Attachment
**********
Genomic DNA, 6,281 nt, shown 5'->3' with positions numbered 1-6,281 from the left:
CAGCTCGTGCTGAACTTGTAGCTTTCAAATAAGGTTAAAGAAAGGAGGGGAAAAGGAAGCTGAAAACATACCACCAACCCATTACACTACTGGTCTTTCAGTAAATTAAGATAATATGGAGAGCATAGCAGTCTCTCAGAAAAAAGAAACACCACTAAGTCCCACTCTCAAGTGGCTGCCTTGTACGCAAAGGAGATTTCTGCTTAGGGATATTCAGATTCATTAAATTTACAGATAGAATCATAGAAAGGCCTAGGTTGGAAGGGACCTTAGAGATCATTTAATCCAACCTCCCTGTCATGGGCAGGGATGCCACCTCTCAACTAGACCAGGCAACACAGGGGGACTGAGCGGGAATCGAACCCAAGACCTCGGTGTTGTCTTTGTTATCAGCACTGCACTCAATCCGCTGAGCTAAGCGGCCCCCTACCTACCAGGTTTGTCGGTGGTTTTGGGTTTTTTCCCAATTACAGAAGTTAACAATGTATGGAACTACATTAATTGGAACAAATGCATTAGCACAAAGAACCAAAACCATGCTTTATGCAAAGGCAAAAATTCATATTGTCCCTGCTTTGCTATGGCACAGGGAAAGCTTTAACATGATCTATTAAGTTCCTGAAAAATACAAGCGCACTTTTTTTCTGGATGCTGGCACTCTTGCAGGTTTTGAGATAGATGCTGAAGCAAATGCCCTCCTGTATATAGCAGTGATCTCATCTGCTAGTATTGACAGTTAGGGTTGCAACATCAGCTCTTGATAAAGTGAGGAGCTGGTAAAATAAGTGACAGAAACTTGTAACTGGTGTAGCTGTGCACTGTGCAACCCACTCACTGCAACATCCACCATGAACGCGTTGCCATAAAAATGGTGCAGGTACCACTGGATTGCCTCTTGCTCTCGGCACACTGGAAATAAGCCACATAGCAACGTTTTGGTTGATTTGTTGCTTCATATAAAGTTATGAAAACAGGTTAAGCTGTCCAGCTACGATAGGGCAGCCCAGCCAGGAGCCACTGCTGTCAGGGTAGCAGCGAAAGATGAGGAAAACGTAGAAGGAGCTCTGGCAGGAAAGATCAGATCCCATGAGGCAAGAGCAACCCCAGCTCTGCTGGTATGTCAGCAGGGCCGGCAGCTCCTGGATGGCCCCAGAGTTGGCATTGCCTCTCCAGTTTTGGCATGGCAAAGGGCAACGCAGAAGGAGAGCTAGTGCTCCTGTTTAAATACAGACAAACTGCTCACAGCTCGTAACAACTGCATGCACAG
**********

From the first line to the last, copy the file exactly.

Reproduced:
Genomic DNA, 6,281 nt, shown 5'->3' with positions numbered 1-6,281 from the left:
CAGCTCGTGCTGAACTTGTAGCTTTCAAATAAGGTTAAAGAAAGGAGGGGAAAAGGAAGCTGAAAACATACCACCAACCCATTACACTACTGGTCTTTCAGTAAATTAAGATAATATGGAGAGCATAGCAGTCTCTCAGAAAAAAGAAACACCACTAAGTCCCACTCTCAAGTGGCTGCCTTGTACGCAAAGGAGATTTCTGCTTAGGGATATTCAGATTCATTAAATTTACAGATAGAATCATAGAAAGGCCTAGGTTGGAAGGGACCTTAGAGATCATTTAATCCAACCTCCCTGTCATGGGCAGGGATGCCACCTCTCAACTAGACCAGGCAACACAGGGGGACTGAGCGGGAATCGAACCCAAGACCTCGGTGTTGTCTTTGTTATCAGCACTGCACTCAATCCGCTGAGCTAAGCGGCCCCCTACCTACCAGGTTTGTCGGTGGTTTTGGGTTTTTTCCCAATTACAGAAGTTAACAATGTATGGAACTACATTAATTGGAACAAATGCATTAGCACAAAGAACCAAAACCATGCTTTATGCAAAGGCAAAAATTCATATTGTCCCTGCTTTGCTATGGCACAGGGAAAGCTTTAACATGATCTATTAAGTTCCTGAAAAATACAAGCGCACTTTTTTTCTGGATGCTGGCACTCTTGCAGGTTTTGAGATAGATGCTGAAGCAAATGCCCTCCTGTATATAGCAGTGATCTCATCTGCTAGTATTGACAGTTAGGGTTGCAACATCAGCTCTTGATAAAGTGAGGAGCTGGTAAAATAAGTGACAGAAACTTGTAACTGGTGTAGCTGTGCACTGTGCAACCCACTCACTGCAACATCCACCATGAACGCGTTGCCATAAAAATGGTGCAGGTACCACTGGATTGCCTCTTGCTCTCGGCACACTGGAAATAAGCCACATAGCAACGTTTTGGTTGATTTGTTGCTTCATATAAAGTTATGAAAACAGGTTAAGCTGTCCAGCTACGATAGGGCAGCCCAGCCAGGAGCCACTGCTGTCAGGGTAGCAGCGAAAGATGAGGAAAACGTAGAAGGAGCTCTGGCAGGAAAGATCAGATCCCATGAGGCAAGAGCAACCCCAGCTCTGCTGGTATGTCAGCAGGGCCGGCAGCTCCTGGATGGCCCCAGAGTTGGCATTGCCTCTCCAGTTTTGGCATGGCAAAGGGCAACGCAGAAGGAGAGCTAGTGCTCCTGTTTAAATACAGACAAACTGCTCACAGCTCGTAACAACTGCATGCACAG